Out of Exile
As the final song in Out of Exile marches its way through the speakers, you receive a strong sense of déjà vu, almost as though it was the ending song played as the credits of a movie roll across the screen. It was a movie you have experinced many mixed emotions with, but in the end it was incredibly satisfying.
Thus is the story so far with Audioslave, the Soundgarden + Rage Against the Machine incarnation, and the trend continues with their sophmore effort, Out of Exile. After a steller first effort, which has been overly and unfairly critisized, I came into Out of Exile with expectations sky high. Unlike many fans, I was not around in the hey-day of Soundgarden and Rage Against the Machine and have since been turned on to their music through Audioslave, and not the reverse. Therefore, I have the intriuging ability to examin Audioslave based not on what they have done in their segragated pasts, but only against their potiential in the future.
With that being said, Out of Exile is good album, no, a great album. At first I was a little disapointed. I had dove headlong into their self-titled debut without a single seed of anticipation and loved every minute of it. This album, however, I had been anticipating for months and was expecting, and demanding, an instant classic. What I found, at least a first listen, was an unoriginal, strictly formualic, and somewhat disapointing sequal to what was a fantastic first effort. The songs all seemed to be lacking that certain freshness that the first had so eagerly accepted. The first single, “Be Yourself,” was generic, formualic, and about as predictable as any other radio friendly song that dominates the rock charts nowadays. Many of the songs were also disapointingly simple, a surprising move by Chris Cornell, who has been known for his deep, if inaccessable lyrics. “Doesn’t Remind Me,” is in a fact nothing more than a list of things Cornell likes because, they don’t remind him of anything. And, at first listen, nearly all the more Rage-esq rockers such as “Drown Me Slowly,” and “Man or Animal,” sounded terribly mechanical. But after being able to listen through the album muliple times, I can safely say that this an exceptional 50 minutes of music.
Like all good rock and roll, this album requires time to set in. As the initial disapointment faded to tolerance and then to acceptance, I came to realize just how strong of a set this is. The most noticable difference from the first was just in it’s overaul feel. Out of Exile has a much tighter structure to it, making for a smooth and beautiful flow. The band still follows the strict Verse-Verse-Chorus-Verse-Chorus-Solo-Conclusion formula, but every song is worked to perfection. The voice of Chris Cornell is matched only by the outrageous guitar playing of Tom Morrello and there are times when it almost seems as if the two are trying to out-do each other. It is, however, on the occasions when they truly merge together, that a glimpse of the future is seem, and it is a bright future indeed. When the complete marriage of Cornell and Morello, Voice and Instrument, is attained the result is an absolutely stunning display of what music should sound like.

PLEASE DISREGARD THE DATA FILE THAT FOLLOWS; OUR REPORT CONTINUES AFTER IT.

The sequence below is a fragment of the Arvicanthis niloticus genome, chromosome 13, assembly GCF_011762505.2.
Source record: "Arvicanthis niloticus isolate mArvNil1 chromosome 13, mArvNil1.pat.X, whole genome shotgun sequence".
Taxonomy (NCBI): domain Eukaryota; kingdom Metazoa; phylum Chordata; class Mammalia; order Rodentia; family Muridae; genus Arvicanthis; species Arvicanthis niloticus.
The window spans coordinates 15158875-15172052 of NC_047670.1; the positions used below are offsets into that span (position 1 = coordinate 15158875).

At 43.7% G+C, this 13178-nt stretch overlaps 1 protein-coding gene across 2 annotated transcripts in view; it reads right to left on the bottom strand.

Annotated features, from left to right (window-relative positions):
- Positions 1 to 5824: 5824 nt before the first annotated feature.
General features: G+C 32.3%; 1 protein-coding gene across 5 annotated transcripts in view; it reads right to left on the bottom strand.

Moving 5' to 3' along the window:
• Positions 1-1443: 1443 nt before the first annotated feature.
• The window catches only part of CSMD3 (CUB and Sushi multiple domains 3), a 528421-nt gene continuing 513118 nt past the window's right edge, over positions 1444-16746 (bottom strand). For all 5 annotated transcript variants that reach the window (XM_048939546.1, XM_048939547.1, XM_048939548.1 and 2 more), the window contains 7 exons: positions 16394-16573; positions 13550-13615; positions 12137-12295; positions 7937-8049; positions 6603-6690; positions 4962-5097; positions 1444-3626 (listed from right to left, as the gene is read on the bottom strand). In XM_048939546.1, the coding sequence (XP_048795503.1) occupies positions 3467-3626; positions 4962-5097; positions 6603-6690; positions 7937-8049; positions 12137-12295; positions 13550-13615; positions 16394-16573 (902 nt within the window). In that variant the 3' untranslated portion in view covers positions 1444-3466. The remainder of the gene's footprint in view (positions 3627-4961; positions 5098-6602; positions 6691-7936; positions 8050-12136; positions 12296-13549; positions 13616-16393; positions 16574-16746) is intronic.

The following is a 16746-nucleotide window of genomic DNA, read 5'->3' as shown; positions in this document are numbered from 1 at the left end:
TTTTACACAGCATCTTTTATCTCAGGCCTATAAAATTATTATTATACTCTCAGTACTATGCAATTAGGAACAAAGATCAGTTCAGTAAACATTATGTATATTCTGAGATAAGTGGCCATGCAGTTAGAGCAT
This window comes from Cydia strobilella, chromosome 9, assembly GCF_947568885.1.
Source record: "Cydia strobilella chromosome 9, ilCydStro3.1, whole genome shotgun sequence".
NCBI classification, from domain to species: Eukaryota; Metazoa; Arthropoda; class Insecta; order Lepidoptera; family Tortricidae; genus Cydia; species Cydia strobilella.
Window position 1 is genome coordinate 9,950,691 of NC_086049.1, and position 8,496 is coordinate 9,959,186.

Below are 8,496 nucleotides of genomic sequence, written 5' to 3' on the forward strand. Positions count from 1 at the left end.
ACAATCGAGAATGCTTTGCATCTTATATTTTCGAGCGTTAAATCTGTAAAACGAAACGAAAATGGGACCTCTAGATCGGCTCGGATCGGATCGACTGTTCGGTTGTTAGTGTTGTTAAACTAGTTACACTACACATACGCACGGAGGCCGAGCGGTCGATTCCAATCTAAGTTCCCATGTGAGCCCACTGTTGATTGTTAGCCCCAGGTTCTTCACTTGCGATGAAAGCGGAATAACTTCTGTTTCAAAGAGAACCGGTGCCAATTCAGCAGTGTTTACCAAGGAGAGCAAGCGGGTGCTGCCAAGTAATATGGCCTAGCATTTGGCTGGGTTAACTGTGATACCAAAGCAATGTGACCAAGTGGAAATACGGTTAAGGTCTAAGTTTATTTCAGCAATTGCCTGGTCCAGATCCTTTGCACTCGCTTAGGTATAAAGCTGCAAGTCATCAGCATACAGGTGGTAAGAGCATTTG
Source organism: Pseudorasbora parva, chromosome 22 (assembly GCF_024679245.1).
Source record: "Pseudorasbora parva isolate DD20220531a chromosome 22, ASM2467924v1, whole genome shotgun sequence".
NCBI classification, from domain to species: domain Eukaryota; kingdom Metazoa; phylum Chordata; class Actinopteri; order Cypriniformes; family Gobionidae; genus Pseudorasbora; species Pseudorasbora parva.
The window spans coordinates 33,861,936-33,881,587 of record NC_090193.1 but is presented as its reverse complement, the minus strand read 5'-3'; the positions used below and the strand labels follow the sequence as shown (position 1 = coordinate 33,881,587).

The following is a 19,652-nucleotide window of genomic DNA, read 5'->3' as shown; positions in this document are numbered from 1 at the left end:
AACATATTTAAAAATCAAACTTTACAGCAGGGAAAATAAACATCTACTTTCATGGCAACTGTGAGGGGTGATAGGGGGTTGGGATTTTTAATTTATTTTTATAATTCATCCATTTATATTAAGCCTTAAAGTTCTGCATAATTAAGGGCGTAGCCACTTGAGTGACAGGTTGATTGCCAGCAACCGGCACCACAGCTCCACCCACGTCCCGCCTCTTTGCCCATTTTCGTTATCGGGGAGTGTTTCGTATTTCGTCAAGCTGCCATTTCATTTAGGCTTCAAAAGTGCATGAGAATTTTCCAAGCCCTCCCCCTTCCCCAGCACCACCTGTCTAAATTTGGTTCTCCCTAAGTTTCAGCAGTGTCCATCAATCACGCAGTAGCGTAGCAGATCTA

The band’s amplified unity and confidence in each other is also readily apparent throughout the album, and every one of the twelve songs could be a new single. Out of Exile has managed to expose the softer and even blissful nature of the band that was only touched on in their debut. Songs such as Dandelion, an obvious and inspirational ode to Cornell’s newly born daughter convey this newfound sense of peace and optimism. Not to disapoint fans of their more Rage-esq tunes, this album rocks just as hard as the first. Highlighted by such headbangers as “Your Time has Come,” “The Worm,” and the title track, “Out of Exile,” Audioslave has still managed to channel their rage, despite its ever loosening hold on them. Cornell’s continued dabblings in blues are present as well in the mournful melodies “Heavens Dead,” and “#1 Zero.” The true strengh of the album, however, lies in its almost 80s like power ballads, which are reminisent of the great bands of the past. Its difficult to put into words the magnificence and power of the tracks “Yesterday to Tommorrow,” and “The Curse,” their cool beauty is just something that you’ll have to hear for yourself.
Yet dispite the overall maturity of the band and the undeniable greatness of this album, I still feel like there is so much more to come from Audioslave. Chris Cornell has been quoted to say that he wants to turn out albums on a rapid yearly basis, like the some of the great bands of old. But to reach the upper echelon of the immortal bands of the past, Audioslave needs to take that step into the unknown. The need to break the formula – tried and true though it is – has never been more dire, and to have already been so great, Audioslave has barely begun to tap into their vast potential.
People complain that Audioslave lacks a certain unplacable something, that they are nothing more than a wild experiment in the soundscape of rock. The truth is there are times when they sound like Soundgarden, times when they sound like Rage, and even times when they sound like U2 or Zeppelin, but in the their second effort, Audioslave finally just sounds like Audioslave. Chris Cornell has cemented his status as one rock and roll’s great vocalists, and Tom Morello’s guitar playing will take you out of this world. And even if they never break the mold, even if they continue to put out albums like Out of Exile that only touch on greatness, I will thrilled. For Audioslave has arrived and is hear to stay, this may not be Soundgarden, and this may not be Rage, but this is damn good rock and roll from four of the best in the business.